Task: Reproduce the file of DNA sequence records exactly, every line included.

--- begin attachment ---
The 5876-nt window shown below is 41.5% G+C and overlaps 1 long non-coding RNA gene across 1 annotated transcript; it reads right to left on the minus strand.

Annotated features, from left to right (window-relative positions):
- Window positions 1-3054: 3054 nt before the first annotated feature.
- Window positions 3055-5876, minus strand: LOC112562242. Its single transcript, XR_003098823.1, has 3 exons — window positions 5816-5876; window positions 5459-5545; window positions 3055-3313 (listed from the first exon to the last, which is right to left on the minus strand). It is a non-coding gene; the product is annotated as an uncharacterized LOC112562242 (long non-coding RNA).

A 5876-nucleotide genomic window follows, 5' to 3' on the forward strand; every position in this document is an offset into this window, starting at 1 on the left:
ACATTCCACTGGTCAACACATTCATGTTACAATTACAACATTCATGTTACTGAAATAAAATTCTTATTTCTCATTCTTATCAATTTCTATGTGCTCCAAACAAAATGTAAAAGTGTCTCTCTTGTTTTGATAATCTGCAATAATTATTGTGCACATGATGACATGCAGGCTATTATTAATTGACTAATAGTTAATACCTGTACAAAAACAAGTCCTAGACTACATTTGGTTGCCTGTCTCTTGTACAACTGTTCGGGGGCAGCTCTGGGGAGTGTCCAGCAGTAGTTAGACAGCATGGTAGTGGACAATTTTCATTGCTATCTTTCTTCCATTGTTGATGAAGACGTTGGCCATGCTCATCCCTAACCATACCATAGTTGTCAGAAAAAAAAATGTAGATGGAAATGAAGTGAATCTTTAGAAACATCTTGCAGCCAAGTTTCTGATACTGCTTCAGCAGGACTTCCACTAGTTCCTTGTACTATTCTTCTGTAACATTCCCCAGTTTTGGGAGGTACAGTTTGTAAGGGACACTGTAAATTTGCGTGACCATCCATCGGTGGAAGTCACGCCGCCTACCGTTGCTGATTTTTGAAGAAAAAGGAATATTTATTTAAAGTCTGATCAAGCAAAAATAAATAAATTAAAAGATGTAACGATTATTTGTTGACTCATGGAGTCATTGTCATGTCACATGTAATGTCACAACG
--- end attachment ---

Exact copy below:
The 5876-nt window shown below is 41.5% G+C and overlaps 1 long non-coding RNA gene across 1 annotated transcript; it reads right to left on the minus strand.

Annotated features, from left to right (window-relative positions):
- Window positions 1-3054: 3054 nt before the first annotated feature.
- Window positions 3055-5876, minus strand: LOC112562242. Its single transcript, XR_003098823.1, has 3 exons — window positions 5816-5876; window positions 5459-5545; window positions 3055-3313 (listed from the first exon to the last, which is right to left on the minus strand). It is a non-coding gene; the product is annotated as an uncharacterized LOC112562242 (long non-coding RNA).

A 5876-nucleotide genomic window follows, 5' to 3' on the forward strand; every position in this document is an offset into this window, starting at 1 on the left:
ACATTCCACTGGTCAACACATTCATGTTACAATTACAACATTCATGTTACTGAAATAAAATTCTTATTTCTCATTCTTATCAATTTCTATGTGCTCCAAACAAAATGTAAAAGTGTCTCTCTTGTTTTGATAATCTGCAATAATTATTGTGCACATGATGACATGCAGGCTATTATTAATTGACTAATAGTTAATACCTGTACAAAAACAAGTCCTAGACTACATTTGGTTGCCTGTCTCTTGTACAACTGTTCGGGGGCAGCTCTGGGGAGTGTCCAGCAGTAGTTAGACAGCATGGTAGTGGACAATTTTCATTGCTATCTTTCTTCCATTGTTGATGAAGACGTTGGCCATGCTCATCCCTAACCATACCATAGTTGTCAGAAAAAAAAATGTAGATGGAAATGAAGTGAATCTTTAGAAACATCTTGCAGCCAAGTTTCTGATACTGCTTCAGCAGGACTTCCACTAGTTCCTTGTACTATTCTTCTGTAACATTCCCCAGTTTTGGGAGGTACAGTTTGTAAGGGACACTGTAAATTTGCGTGACCATCCATCGGTGGAAGTCACGCCGCCTACCGTTGCTGATTTTTGAAGAAAAAGGAATATTTATTTAAAGTCTGATCAAGCAAAAATAAATAAATTAAAAGATGTAACGATTATTTGTTGACTCATGGAGTCATTGTCATGTCACATGTAATGTCACAACG